gonzales, trinidad, thinking insomniac, vernelle noel

Houses in Gonzales - Port of Spain, Trinidad

6” x 8.5” Pen, ink,  and Sharpie in Ryman sketchbook

This is a sketch of houses in the residential district of Gonzales, Port of Spain, Trinidad. I went there for the first time recently and was blown away. These houses are quaint, beautiful, and I think worthy of historic designation. The streets are narrow, the lots smaller than the usual, the architecture a lesson in typologies. There are a few houses here that have been renovated, and look nothing like it did in the past. It is unfortunate that someday, these gems may be gone forever due to our continued lack of appreciation for our history, and landmarks. They are an important part of our architectural, social, and cultural patrimony, as are many other buildings in Trinidad & Tobago. Looking down this street, the rhythm of uniformly rusted galvanize sheets, of the same pitch, a gentle slope from one house to the next, almost sings a song…it’s like I hear a steelpan beating a tune. Ventilation blocks, shaded porches, wooden louvres, very humble living.

Settlements like this reminds me of the importance of professionals, in this case architects and planners. Size does not matter. Though small these houses are snapshots of our history. Architects do not just draw plans (see here), well the good ones don’t just draw plans. I think the quality of architecture in Trinidad is nowhere near what it was and could be. It is in a terrible state, especially residential buildings. Seek the advice of an architect people, and if he/ she tells you they cannot because the job is too small, look for another because that professional advice can and more than likely WILL save you money, headaches, and add value to your work through design and much more. Read a bit of the history of Gonzales below:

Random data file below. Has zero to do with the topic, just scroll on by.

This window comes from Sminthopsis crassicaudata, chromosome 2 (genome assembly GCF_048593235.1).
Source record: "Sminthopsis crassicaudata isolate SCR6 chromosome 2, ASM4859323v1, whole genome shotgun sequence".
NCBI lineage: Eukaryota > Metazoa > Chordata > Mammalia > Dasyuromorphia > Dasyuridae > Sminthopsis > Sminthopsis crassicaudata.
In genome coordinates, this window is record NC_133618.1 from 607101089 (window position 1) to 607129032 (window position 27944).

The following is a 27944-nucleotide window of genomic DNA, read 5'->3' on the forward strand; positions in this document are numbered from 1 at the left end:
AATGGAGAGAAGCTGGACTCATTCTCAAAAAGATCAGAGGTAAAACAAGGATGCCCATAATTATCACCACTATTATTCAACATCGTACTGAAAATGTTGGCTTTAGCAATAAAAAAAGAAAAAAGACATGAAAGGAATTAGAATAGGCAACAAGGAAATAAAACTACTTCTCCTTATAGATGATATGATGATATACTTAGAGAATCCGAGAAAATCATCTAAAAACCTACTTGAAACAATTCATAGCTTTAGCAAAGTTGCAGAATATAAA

Gonzales forms part of eastern Port of Spain, Trinidad, south of Belmont and north of the east Dry River. It has historical roots in post-slavery times. After emancipation in 1834, many freed slaves refused to accept apprenticeship or the proposed six years of continued labor on the sugar plantations and vowed to never return. Instead the freed and run-away slaves refused to continue in the system of dehumanization and degradation associated with slavery and so many settled on the outskirts of Port of Spain in communities such as Gonzales. The dependence on the informal job trade was developed as many people established themselves as skilled artisans and craftsmen. They became the driving social force that led the process of diversifying the economic base away from the predominant sugar-based economy. Gonzales demonstrated typical characteristics of communities that were established prior to any formal planning processes in Trinidad & Tobago.”

Reference – The Strategic Planning Framework for Metropolitan Port of Spain

Have a productive Monday!!!!

Creative Commons License
This work by Vernelle Noel is licensed under a Creative Commons Attribution-NonCommercial-NoDerivs 3.0 Unported License.

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